Once again we met up with our 442nd brothers — we only wished that they didn’t have to come. One incident occurred here where two brothers were placed in the same company. The older of the two witnessed his younger brother being machine-gunned to death. Out of anger and brotherly love, he blindly charged the machine gun nest, only to be seriously wounded himself.
Then there was Pvt Masao Awakuni, who single-handedly knocked out two Nazi tanks with his Bazooka. And Sgt Yutaka Nezu, who led a squad from our unit which had been trapped behind enemy lines for 16 days. He was mortally wounded. And how Pvt Tanaka fulfilled his mission to report in details on an enemy machine gun nest, and then fall dead at the feet of his platoon sergeant — he had received a fatal head wound.
Not too long ago, a letter written in Italian was received here by the wife of Pfc Richard Honda. Translated, it read: “Gentle Lady: Eight days ago, while walking up the mountain looking and digging for vegetables, I uncovered the body of your husband, Tag #30100958 T-43 Richard Honda. With all due course, I notified the American command in Rome, and they immediately took the body to the American cemetery. I am sending you my condolence from an Italian. Signed: Potone Antonicceo.”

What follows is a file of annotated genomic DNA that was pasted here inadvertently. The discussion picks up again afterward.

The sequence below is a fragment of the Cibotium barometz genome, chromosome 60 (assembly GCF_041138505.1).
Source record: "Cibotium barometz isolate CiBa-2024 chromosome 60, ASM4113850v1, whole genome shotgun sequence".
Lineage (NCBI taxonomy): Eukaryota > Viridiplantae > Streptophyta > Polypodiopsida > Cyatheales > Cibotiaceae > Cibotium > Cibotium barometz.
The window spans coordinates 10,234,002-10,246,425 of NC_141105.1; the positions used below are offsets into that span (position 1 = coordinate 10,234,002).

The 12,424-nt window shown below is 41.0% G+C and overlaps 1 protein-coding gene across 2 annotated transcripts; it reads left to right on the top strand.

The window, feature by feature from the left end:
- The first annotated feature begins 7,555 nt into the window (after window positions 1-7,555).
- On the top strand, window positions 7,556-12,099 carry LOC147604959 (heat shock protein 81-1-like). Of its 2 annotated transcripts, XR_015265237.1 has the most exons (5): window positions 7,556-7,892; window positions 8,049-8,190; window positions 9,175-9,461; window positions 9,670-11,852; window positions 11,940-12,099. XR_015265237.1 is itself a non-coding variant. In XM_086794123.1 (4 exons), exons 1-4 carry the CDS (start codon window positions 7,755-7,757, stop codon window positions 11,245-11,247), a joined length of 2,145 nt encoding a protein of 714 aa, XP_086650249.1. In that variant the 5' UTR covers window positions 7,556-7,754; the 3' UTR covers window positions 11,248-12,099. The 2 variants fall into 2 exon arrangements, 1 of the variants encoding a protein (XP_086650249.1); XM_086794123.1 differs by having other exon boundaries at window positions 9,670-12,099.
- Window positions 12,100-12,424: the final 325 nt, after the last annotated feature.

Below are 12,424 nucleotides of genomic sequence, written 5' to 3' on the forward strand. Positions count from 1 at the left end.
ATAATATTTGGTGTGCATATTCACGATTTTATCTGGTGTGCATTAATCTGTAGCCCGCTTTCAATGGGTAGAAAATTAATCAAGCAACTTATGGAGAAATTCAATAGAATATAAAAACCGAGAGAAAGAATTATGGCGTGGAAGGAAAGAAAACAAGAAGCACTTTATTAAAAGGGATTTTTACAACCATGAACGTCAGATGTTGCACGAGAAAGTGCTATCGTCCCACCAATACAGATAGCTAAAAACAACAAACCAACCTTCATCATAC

Upon inquiring into this story, Richard Nakahara, who was with Honda, relates this story: “Our position was in a small excavation at the base of a small cliff. It offered protection but not completely, so Honda and I dug in a little more because we were on the firing line. He got tired quickly so I told him to lie down and be comfortable while I finish the digging. Between 3 and 4 o’clock in the afternoon, an explosion caused the small cliff behind which we were dug in to crumble. Honda and I were buried in the mass of rubble, stones and dirt. However, I was buried only up to my neck as I was sitting up. Honda was completely buried. For a few minutes I felt his legs move, then it was quiet.”
Although Pfc Honda was known to have been killed in the valley below the shattered Abbey of Cassino, not a single clue to his exact whereabouts could be found. It was six years later that this Italian farmer had discovered the body.